Microsoft researchers claim to have devised an AI able to generate better 3D shapes from 2D images and to do so for the first time using off-the-shelf photo-realistic renderers like Unreal Engine and Unity. The result could help make video games or animated content production cheaper and quicker.
A recent research paper introduces what is described as the first scalable training technique for 3D generative models from 2D data.
While Generative Adversarial Networks (GANS) have produced impressive results on 2D image data, many visual applications, such as gaming, require 3D models as inputs instead of just images.
GANs are two-part AI models comprising of generators that produce synthetic examples from random noise sampled from a distribution, which along with real examples from a training data set are fed to the discriminator, which attempts to distinguish between the two.
Since directly extending existing GAN models to 3D requires access to 3D training data, this data is expensive to generate. The researchers set out to build an AI that can learn to generate 3D models while training with only 2D image data, which is much more widely available, much cheaper and easier to obtain.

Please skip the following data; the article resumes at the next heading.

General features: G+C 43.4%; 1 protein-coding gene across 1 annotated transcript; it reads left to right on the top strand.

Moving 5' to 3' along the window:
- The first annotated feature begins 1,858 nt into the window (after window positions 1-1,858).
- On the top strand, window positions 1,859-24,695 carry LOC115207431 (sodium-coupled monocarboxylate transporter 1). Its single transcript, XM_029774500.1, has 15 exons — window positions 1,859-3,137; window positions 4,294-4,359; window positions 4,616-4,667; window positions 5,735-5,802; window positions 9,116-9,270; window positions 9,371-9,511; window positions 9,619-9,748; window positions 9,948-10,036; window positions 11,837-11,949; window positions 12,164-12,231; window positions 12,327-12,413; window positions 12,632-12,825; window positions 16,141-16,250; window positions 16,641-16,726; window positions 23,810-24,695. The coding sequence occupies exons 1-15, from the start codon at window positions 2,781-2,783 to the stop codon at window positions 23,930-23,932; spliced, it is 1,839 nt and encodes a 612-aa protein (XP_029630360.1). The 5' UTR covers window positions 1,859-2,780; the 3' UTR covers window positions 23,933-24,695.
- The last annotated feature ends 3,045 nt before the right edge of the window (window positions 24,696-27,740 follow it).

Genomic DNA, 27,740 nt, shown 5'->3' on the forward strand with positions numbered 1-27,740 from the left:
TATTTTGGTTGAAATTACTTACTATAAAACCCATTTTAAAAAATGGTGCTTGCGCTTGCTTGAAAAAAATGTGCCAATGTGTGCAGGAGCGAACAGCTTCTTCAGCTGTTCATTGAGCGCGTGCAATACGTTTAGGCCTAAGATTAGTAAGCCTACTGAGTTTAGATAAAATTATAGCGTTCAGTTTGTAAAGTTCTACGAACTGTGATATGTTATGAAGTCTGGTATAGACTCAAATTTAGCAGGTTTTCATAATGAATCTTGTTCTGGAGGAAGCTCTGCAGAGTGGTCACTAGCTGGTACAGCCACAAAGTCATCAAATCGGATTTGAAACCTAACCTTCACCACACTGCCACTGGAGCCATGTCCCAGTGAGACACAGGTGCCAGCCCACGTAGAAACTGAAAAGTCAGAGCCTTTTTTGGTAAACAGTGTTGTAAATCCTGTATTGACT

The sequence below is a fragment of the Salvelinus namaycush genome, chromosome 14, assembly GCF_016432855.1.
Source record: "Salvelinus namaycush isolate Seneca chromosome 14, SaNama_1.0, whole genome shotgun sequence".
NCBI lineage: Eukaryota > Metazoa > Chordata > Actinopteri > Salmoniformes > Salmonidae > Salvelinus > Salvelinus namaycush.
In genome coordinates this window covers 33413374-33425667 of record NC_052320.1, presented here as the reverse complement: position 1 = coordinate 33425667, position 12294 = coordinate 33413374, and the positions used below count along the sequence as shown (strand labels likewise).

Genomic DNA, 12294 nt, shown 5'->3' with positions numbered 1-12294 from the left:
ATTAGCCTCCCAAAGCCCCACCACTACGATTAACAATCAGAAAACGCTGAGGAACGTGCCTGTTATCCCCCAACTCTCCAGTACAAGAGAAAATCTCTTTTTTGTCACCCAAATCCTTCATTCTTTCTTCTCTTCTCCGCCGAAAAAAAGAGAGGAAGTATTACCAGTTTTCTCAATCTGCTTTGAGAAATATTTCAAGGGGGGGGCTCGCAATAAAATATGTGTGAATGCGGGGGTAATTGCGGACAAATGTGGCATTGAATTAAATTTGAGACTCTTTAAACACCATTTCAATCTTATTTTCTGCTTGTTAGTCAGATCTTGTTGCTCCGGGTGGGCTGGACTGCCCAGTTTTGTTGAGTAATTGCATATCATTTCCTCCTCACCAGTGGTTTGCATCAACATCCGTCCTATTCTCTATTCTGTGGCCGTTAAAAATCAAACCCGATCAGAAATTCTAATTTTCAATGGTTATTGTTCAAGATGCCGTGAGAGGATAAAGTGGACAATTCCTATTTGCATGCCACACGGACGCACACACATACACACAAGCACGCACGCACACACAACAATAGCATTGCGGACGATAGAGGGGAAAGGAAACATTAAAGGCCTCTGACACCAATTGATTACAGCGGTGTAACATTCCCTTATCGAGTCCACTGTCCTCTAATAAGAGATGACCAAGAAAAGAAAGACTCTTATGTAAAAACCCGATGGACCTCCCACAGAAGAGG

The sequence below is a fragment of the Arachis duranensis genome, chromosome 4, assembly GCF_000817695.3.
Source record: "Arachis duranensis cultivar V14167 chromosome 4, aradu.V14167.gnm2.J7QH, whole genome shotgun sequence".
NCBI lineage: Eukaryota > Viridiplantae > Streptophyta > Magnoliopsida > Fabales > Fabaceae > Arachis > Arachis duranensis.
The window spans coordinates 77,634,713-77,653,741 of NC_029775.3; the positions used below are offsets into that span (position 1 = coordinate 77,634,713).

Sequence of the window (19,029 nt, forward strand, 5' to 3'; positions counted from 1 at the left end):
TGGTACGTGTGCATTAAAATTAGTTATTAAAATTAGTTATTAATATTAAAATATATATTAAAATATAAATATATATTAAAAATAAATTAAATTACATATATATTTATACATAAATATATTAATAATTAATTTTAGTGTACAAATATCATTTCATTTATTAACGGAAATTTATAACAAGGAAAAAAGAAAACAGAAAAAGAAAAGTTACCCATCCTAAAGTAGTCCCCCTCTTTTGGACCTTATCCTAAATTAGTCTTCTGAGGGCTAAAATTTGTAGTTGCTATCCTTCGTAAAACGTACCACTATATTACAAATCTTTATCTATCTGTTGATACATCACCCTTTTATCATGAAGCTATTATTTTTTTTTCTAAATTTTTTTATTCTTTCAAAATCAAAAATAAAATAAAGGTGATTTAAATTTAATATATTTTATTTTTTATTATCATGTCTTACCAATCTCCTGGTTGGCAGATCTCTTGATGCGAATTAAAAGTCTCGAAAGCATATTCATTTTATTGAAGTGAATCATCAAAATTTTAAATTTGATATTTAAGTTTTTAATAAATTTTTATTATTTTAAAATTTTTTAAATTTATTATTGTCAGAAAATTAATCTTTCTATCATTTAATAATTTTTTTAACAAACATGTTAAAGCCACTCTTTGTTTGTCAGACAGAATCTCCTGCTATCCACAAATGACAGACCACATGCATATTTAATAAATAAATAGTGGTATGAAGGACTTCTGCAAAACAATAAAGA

VentureBeat explains explains that, in experiments, the team employed a 3D convolutional GAN architecture for the generator. Drawing on a range of synthetic data sets generated from 3D models and a real-life data set, they synthesised images from different object categories, which they rendered from different viewpoints throughout the training process.
The researchers also used light exposure and shadow information in the rendering engine, to generate high-quality convex shapes, like bathtubs and couches, that previous attempts had failed to capture.
In theory, the technique can be extended by using more sophisticated photorealistic rendering engines, to be able to learn even more detailed information about the 3D world from images.
“By incorporating colour, material and lighting prediction into our model we hope to be able to extend it to work with more general real-world datasets,” they conclude, leaving others to pick up the ball.